Phone giant Huawei has reportedly been using backdoor networks, designed for use by US law enforcement agencies, to access phone networks.
The Wall Street Journal reported that the Chinese company can access networks it helped build, which are being used globally by mobile phones.
Robert O’Brien, the US national security adviser, said: “We have evidence that Huawei has the capability secretly to access sensitive and personal information in systems it maintains and sells around the world”.
Huawei was approved by Prime Minister Boris Johnson in January to an outcry from the US, who claim the Chinese company is “a threat” to Britain.
Johnson and the UK’s National Security Council decided that Huawei could have limited access to 5G networks across Britain, with restrictions.
The company will be excluded from sensitive geographic locations, such as military bases, and from the core of the UK’s networks where data is processed, blocking access to sensitive information.
They will also only be allowed to supply 35% of the kit in the network’s periphery, as well as being excluded from working near military bases and nuclear sites.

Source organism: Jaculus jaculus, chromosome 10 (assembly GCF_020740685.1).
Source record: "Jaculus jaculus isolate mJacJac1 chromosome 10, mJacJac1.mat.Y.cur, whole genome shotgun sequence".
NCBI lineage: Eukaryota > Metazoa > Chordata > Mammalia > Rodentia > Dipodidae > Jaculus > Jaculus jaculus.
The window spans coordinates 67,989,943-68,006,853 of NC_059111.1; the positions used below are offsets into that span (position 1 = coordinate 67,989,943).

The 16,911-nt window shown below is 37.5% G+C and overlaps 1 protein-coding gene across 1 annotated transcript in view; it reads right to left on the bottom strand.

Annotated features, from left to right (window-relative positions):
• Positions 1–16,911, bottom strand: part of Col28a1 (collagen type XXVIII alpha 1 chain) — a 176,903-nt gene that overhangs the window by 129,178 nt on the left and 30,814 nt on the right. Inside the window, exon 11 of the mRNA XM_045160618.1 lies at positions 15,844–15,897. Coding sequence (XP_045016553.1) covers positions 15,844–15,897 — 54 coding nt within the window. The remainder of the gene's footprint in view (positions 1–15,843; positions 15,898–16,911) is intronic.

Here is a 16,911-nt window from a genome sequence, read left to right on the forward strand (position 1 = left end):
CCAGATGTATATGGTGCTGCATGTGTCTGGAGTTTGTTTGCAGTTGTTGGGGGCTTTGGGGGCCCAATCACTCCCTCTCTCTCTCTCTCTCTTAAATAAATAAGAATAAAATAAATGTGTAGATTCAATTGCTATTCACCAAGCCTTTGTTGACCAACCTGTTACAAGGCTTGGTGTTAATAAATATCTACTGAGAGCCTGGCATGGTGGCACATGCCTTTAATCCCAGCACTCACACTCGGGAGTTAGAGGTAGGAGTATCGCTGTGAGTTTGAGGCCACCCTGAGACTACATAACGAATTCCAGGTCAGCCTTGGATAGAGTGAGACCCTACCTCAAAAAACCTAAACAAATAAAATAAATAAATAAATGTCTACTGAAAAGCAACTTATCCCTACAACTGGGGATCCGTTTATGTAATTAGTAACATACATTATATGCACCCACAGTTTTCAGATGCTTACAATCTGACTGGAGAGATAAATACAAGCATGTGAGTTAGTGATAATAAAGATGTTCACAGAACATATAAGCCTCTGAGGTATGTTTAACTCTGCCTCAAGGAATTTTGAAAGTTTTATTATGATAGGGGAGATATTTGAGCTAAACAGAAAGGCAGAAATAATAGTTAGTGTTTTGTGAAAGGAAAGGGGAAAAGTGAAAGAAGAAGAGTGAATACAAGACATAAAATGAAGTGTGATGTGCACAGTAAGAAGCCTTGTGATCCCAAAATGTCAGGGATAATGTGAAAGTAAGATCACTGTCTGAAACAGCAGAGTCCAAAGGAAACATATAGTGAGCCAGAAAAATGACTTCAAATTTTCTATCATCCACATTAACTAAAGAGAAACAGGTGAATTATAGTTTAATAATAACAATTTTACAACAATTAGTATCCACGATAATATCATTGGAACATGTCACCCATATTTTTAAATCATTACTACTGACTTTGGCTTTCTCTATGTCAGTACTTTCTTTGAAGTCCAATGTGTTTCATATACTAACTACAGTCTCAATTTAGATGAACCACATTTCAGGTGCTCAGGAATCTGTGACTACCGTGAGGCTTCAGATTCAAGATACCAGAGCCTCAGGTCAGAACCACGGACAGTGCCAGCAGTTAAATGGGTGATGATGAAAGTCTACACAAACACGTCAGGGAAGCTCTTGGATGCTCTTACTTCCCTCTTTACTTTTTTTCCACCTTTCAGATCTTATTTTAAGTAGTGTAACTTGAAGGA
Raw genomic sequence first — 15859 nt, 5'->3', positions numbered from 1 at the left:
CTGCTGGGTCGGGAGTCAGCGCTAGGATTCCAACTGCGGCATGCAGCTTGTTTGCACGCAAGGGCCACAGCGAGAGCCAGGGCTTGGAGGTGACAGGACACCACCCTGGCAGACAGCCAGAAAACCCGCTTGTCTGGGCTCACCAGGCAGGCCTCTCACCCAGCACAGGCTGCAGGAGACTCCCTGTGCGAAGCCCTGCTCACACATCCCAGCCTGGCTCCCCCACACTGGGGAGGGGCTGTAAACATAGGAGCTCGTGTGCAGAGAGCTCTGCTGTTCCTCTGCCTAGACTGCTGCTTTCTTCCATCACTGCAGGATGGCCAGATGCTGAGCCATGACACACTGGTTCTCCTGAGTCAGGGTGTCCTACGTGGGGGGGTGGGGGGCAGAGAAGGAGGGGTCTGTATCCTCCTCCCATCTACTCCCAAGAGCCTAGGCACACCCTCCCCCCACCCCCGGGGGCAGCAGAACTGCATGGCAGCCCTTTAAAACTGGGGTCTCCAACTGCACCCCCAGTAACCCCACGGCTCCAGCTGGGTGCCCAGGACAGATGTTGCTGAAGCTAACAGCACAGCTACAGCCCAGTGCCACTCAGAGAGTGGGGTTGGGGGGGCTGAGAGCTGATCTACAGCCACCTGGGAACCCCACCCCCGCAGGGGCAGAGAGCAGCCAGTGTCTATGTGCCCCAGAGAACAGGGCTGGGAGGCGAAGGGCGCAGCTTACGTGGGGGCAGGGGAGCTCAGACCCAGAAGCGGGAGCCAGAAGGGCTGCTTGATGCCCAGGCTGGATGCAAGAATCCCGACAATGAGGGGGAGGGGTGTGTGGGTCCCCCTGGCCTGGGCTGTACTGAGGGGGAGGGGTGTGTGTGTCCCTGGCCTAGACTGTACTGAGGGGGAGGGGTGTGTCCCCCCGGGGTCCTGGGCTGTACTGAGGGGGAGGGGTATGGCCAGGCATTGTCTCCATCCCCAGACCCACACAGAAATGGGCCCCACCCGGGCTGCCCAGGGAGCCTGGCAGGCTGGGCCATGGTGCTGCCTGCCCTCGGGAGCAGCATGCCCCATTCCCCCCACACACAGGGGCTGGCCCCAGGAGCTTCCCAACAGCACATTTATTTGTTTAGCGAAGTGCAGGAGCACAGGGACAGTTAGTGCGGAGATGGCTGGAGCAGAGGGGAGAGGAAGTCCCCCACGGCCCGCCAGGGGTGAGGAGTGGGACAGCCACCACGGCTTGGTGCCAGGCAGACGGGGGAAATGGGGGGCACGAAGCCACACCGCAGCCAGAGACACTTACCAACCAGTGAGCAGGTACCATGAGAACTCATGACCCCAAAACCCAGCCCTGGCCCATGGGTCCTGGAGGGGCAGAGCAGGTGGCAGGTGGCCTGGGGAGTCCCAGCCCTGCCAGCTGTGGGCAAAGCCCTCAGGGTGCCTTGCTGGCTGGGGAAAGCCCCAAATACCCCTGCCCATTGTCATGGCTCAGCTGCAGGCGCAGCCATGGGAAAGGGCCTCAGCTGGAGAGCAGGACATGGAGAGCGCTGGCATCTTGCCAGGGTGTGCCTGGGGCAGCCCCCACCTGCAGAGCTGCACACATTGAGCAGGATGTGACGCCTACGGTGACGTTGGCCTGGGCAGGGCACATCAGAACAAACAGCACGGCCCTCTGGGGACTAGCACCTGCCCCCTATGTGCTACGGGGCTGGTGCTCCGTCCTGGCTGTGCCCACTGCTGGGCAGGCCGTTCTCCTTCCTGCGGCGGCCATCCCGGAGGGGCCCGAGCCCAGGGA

- Ethical Hackers and Their Role in Cybersecurity
- Ofcom to Gain More Powers Over UK Social Media
- Report Suggests ‘Live’ Facial Recognition Technology ‘Unjustifiable’.
Commenting on the report, Conservative MP David Davis said: “Huawei is a threat to individual privacy and national security. The decision to let their equipment be used in our 5G network must be reviewed and a total ban applied.”
In contrast to parliament’s position, Huawei was blacklisted in the US and added to the country’s “entity list”, and Scottish First Minister Nicola Sturgeon said that the 5G deal raises “very big” security concerns.
German chancellor Angela Merkel’s Conservative party stopped short of a total ban on the company, backing a similar idea to the UK’s tougher rules on foreign vendors.